The Best Stainless Steel Pans (2024), Tested and Reviewed

We needed to rotate the chicken thighs needed in order to crisp evenly on the stovetop, and the Zwilling’s well-balanced design made transferring it to the oven easy. It didn’t take much to get the fond to release from the bottom of the skillet once we deglazed it, letting us pull together a flavorful pan sauce in under a minute. Cleanup was easy, too, as the deglazing process left nothing behind for us to scrub.

Zwilling Spirit 3-Ply Stainless Steel Pan

Misen 12-Inch Skillet

The Misen 12-Inch Skillet has a chic minimalist design and impressive, even heat control, but we didn’t love the user experience: the extra-long handle felt like it was always in the way and the angle was a little awkward.

Misen Stainless Steel Skillet

Anolon Tri-Ply Stainless Steel Fry Pan

The Anolon Tri-Ply Stainless Steel Fry Pan is a good-looking pan with decent performance, but it showed some unevenness during the flour test and ultimately didn’t rise out of the middle of the pack.

Anolon Triply Clad Stainless Steel Fry Pan

Cuisinart Chef’s Classic 12-Inch Skillet

Predictably, the only disc-bottomed skillet we tested, Cuisinart Chef’s Classic 12-Inch Skillet, trailed behind in nearly every test. The construction felt noticeably cheap, while the angle of the long handle was unwieldy. During tests, the cooking surface heated up fast and unpredictably in a way that required constant babysitting. It comes with a nice see-through lid, but many reviewers on Amazon report incidents of the glass shattering.

Cuisinart 722-30G Chef’s Classic 12-Inch Skillet with Glass Cover

Amazon Basics 2 Piece Stainless Steel Pan Set

At under $50 for a set of two, we were highly unsure as to how well Amazon Basics’

stainless steel skillets would fare against the pricier, weightier competition. Color us surprised when they performed better than a lot of them. These pans are almost suspiciously light, to the point where we worry they might not stand up to years of use. However, this also means they’re outstandingly easy to handle, which is a big plus for anyone who struggles with heavy pots and pans.

Unlike most of the pans we tested, Amazon’s skillets have an aluminum core pan bottom, rather than being fully-clad stainless steel. But still, they conducted and distributed heat well, with flour toasting evenly from center-to-edge without interference, and onions quickly caramelizing to a uniform color.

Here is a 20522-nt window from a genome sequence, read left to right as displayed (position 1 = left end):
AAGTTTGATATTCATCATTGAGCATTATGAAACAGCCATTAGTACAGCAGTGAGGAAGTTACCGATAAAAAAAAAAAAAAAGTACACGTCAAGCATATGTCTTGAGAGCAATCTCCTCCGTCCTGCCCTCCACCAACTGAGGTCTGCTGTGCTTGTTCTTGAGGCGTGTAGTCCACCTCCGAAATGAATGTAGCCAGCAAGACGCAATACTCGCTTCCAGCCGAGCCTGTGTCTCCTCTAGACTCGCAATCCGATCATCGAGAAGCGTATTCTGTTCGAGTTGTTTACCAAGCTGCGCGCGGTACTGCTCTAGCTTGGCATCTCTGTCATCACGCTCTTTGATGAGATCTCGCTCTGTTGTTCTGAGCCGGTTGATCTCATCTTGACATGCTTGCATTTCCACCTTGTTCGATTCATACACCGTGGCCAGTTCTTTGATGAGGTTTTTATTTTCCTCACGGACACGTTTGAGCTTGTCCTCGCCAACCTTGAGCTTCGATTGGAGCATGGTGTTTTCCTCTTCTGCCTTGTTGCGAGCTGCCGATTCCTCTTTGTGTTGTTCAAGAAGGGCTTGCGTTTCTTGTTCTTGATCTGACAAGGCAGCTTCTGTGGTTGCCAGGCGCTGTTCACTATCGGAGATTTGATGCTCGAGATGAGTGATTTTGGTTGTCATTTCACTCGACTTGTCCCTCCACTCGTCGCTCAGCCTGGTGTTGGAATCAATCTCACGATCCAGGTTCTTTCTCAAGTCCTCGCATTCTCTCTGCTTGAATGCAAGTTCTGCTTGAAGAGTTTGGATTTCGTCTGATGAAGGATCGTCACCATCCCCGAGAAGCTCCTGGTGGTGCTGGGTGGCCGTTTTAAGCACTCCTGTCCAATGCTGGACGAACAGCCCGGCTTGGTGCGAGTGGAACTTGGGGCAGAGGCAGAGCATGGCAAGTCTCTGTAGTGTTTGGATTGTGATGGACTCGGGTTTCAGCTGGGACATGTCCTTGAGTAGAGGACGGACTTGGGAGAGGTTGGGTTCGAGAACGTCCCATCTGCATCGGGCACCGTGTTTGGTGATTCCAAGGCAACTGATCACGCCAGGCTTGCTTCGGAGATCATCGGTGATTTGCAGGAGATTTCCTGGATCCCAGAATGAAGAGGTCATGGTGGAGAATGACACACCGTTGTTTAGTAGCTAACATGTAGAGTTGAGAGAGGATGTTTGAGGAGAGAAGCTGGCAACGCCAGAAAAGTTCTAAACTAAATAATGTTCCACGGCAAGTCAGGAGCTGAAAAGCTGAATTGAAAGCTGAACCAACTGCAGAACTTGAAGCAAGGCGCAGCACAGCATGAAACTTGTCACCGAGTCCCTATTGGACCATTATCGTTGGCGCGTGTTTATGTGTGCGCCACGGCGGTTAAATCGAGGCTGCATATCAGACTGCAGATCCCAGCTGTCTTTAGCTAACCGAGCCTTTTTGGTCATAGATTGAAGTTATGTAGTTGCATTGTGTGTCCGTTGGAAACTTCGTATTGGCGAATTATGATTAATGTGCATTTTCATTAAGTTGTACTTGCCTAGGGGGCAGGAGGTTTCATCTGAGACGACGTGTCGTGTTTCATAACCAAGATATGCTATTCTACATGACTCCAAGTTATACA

When we flipped the chicken thighs, we were delighted to find the skin cooked towards the pan’s edges was just as brown and crispy as the skin towards the center. We were slightly worried that the thin stainless steel wouldn’t fare as well as it did on the stovetop, but 20 minutes in a 450℉ oven didn’t alter its integrity at all — and the chicken came out perfectly cooked to boot. The only hiccup we had with this skillet was during the deglazing, as it took some aggressive scraping with a wooden spoon to get the fond to release. Though there was a little left stuck to the pan after we made our sauce, it came off in seconds in the sink; sprinkling a bit of baking soda across the bottom of the pan before washing it with a soapy sponge left us with a sparking skillet that took less than 30 seconds to clean.

Amazon Basics 2-Piece Oven Safe Pans


Sardel is a decent mid market option which performed similarly to the Calphalon and Tramontina, but our testers did not care for the bulbous and bulky handle, which may be preferable to people with larger hands.

Oxo Stainless Steel Pro 12-Inch Open Fry Pan

The Oxo was very thick and heavy, which meant that it heated slower than the others, and wasn’t as easy to handle.

Stainless Steel Pro 12-Inch Open Frypan

Kitchenaid 12-Inch Skillet

Kitchenaid’s 12-Inch skillet is an affordable choice, and the handle was more comfortable than we expected it to be, but the cook surface was the most inconsistent of the pans we tested in 2023.

KitchenAid 12-Inch Stainless Steel Skillet

Hestan ProBond 12-Inch Skillet